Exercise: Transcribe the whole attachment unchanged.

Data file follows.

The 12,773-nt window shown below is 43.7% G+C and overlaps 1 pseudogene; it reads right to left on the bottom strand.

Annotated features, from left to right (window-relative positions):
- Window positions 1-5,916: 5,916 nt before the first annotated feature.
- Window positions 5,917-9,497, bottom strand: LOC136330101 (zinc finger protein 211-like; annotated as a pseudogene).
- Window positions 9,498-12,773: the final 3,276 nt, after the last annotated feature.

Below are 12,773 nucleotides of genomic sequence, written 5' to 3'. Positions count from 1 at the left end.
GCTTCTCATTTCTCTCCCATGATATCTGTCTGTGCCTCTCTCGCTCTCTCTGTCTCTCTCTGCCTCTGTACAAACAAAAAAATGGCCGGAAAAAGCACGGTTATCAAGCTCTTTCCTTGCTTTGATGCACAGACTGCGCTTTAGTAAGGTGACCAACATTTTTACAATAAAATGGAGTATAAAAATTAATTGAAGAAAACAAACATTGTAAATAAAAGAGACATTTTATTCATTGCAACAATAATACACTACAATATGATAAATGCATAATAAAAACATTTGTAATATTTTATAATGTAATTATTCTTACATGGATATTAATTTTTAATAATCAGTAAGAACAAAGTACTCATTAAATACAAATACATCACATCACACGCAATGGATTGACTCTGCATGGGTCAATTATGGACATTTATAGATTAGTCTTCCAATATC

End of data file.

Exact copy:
The 12,773-nt window shown below is 43.7% G+C and overlaps 1 pseudogene; it reads right to left on the bottom strand.

Annotated features, from left to right (window-relative positions):
- Window positions 1-5,916: 5,916 nt before the first annotated feature.
- Window positions 5,917-9,497, bottom strand: LOC136330101 (zinc finger protein 211-like; annotated as a pseudogene).
- Window positions 9,498-12,773: the final 3,276 nt, after the last annotated feature.

Below are 12,773 nucleotides of genomic sequence, written 5' to 3'. Positions count from 1 at the left end.
GCTTCTCATTTCTCTCCCATGATATCTGTCTGTGCCTCTCTCGCTCTCTCTGTCTCTCTCTGCCTCTGTACAAACAAAAAAATGGCCGGAAAAAGCACGGTTATCAAGCTCTTTCCTTGCTTTGATGCACAGACTGCGCTTTAGTAAGGTGACCAACATTTTTACAATAAAATGGAGTATAAAAATTAATTGAAGAAAACAAACATTGTAAATAAAAGAGACATTTTATTCATTGCAACAATAATACACTACAATATGATAAATGCATAATAAAAACATTTGTAATATTTTATAATGTAATTATTCTTACATGGATATTAATTTTTAATAATCAGTAAGAACAAAGTACTCATTAAATACAAATACATCACATCACACGCAATGGATTGACTCTGCATGGGTCAATTATGGACATTTATAGATTAGTCTTCCAATATC